Unbridled passion . . . scandal . . . murder!
We come back today to Hedy Lamarr, an actress we’ve perhaps returned to a few times too many given her film output. Nonetheless today we’ll look at 1947’s Dishonored Lady, one of Lamarr’s first films made after leaving MGM.
Like her other film from roughly the same period, The Strange Woman, in Dishonored Lady we again see Lamarr trying valiantly to carry an entire picture on her shoulders. Only here instead of George Sanders and Louis Hayward as supporting players we are given Dennis O’Keefe and John Loder.
The distinction in supporting cast is definitely palpable as Lamarr’s best pictures are those in which she has strong support or is the leading lady in support of a stronger actor. Sadly either here could have made an intriguing if somewhat stunted picture much more dynamic and engrossing.
Though the pacing is at times a bit slow, there is a lot going on in Dishonored Lady. Much of it- and most attempts at fleshing out Lamarr’s character, magazine executive Madeleine Damien are superficial and fumbled, leaving us still wondering what drives the woman.
Madeline is a fashion editor during the day and spends her nights hopping from club to club and from man to man, if one is to believe the gossip from her office. Out of perhaps pressure, boredom, or some subconscious wish to emulate her father (a womanizer himself) she beds major advertiser and local jeweler Felix Courtland (John Loder).
As news of her latest escapade makes the rounds at the office, she finally blows her top and quits after being confronted about it again by ad salesperson Jack Garet (William Lundigan). Tired of her life, she creates a new identity on the other side of town for herself as a painter (also her father’s profession). While in this guise she meets and falls in love with research doctor David Cousins (Dennis O’Keefe).
Things begin to go sideways from there as Madeleine never manages to fess up to David and still gets roped into helping former colleagues at the office (including Ethel Royce as played by Natalie Schafer of Gilligan’s Island fame). Oh, and she still runs into Felix Courtland from time to time. He’s a bit of a stalker as he also manages to get keys to her apartment without her knowledge.
Without giving too much away, there’s a theft and a murder and Madelieine’s accused of both. In a bit of an anticlimactic court scene Madeleine finally takes the stand to share her story.
Dishonored Lady easily keeps your attention in spite of the at times sluggish pacing, but it leaves so much on the table on wonders if the script couldn’t have used another rewrite. Interspersed throughout are scenes with Madelieine’s psychiatrist (Morris Carnovsky). He dabbles with talking about her family history and perhaps what is driving her behavior. However each time we think we are about to learn at least a little bit of what is making her tick we move on as if nothing happened. It’s a great lost opportunity and even by the end of the picture we are still left wondering.
Even with that said, it is clear that a statement is being made here about judging people based on their pasts. What is clear is that in spite of her numerous partners and disdain from those around her as a result of her lifestyle, Madeleine is anything but a dishonored lady as the title implies. If anything she has a bit more honor than her colleagues. Note at the magazine that she is the only one not in the ‘old boys club,’ both in fact and in spirit. One can assume, especially from Jack, that he’s accustomed to doing whatever it takes to get the deal done. It’s easy to figure Jack’s had more than a few women in his life and enough drinks to sink a ship.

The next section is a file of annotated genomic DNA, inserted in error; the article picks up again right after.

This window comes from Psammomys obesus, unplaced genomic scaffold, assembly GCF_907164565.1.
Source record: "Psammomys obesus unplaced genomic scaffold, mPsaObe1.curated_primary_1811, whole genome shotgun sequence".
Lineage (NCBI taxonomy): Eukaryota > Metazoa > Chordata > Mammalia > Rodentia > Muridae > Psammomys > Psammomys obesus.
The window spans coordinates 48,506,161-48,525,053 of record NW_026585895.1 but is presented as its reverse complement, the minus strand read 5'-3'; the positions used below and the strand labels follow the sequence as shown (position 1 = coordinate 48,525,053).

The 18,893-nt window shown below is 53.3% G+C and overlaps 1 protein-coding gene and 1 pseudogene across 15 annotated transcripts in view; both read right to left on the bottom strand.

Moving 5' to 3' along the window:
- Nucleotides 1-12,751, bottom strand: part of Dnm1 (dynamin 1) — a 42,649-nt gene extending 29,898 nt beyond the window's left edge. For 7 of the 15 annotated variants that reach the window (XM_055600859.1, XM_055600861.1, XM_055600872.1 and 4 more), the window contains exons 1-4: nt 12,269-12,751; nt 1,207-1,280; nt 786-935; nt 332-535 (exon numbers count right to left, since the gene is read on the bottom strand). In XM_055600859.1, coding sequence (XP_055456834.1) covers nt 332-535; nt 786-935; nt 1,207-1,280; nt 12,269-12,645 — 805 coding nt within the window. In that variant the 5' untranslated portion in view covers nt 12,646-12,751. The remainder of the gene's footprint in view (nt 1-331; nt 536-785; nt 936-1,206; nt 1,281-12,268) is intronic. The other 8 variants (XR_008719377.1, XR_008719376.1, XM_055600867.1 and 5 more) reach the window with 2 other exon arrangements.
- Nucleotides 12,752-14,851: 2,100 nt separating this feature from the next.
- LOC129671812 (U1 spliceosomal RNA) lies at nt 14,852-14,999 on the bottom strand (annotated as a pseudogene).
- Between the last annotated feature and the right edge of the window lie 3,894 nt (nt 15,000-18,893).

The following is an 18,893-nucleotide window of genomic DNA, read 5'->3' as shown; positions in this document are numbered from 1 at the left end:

In spite of having her character not be fully fleshed out (though much more complete than that of her costars), Lamarr does a pretty good job in keeping things moving. As usual she’s bedecked in one luscious gown after another, though of course these aren’t from Adrian, her normal designer at MGM.
Dennis O’Keefe takes the lead in the parade of the supporting cast. In a change of pace from his usual role as a heavy, here he takes on a softer and more sensitive role with some success. Though he becomes in quick order Madeleine’s fiancé, there is no backstory provided for him- he’s just a sounding board to absorb Madeleine as she runs from her old life.
Likewise Courtland and Jack Garet are also simple characters without any depth. Courtland is yet another in a long line of lovers, with the only key difference being that he stuck around, not taking his tryst with Madeleine for what it was, a one-night stand. And as for Jack, he’s just a simple self-entitled jerk who serves only as vehicle to force Madeleine over the edge and leave her job and leech off of Courtland himself a bit later.
Again, a lot of potential but not much in terms of results. Though most would agree that Loder and O’Keefe aren’t Hayward and Sanders, in their defense they aren’t given much to work with.
Another factor in some of the ill-will the film has created over time is the issue it had in simply getting released. Evidently earlier versions of the script were more explicit in Madeleine’s carousing and even included an additional affair in Mexico, which was cut entirely along with much of her sordid family history.
Watching Dishonored Lady isn’t hard as it has been in public domain for years and can even be downloaded from archive.org. The challenge in watching it is getting a good copy as with so many cheaply produced or badly edited versions out there (as is the norm with most public domain films) it is easy to get a hack job which will diminish your enjoyment of the film.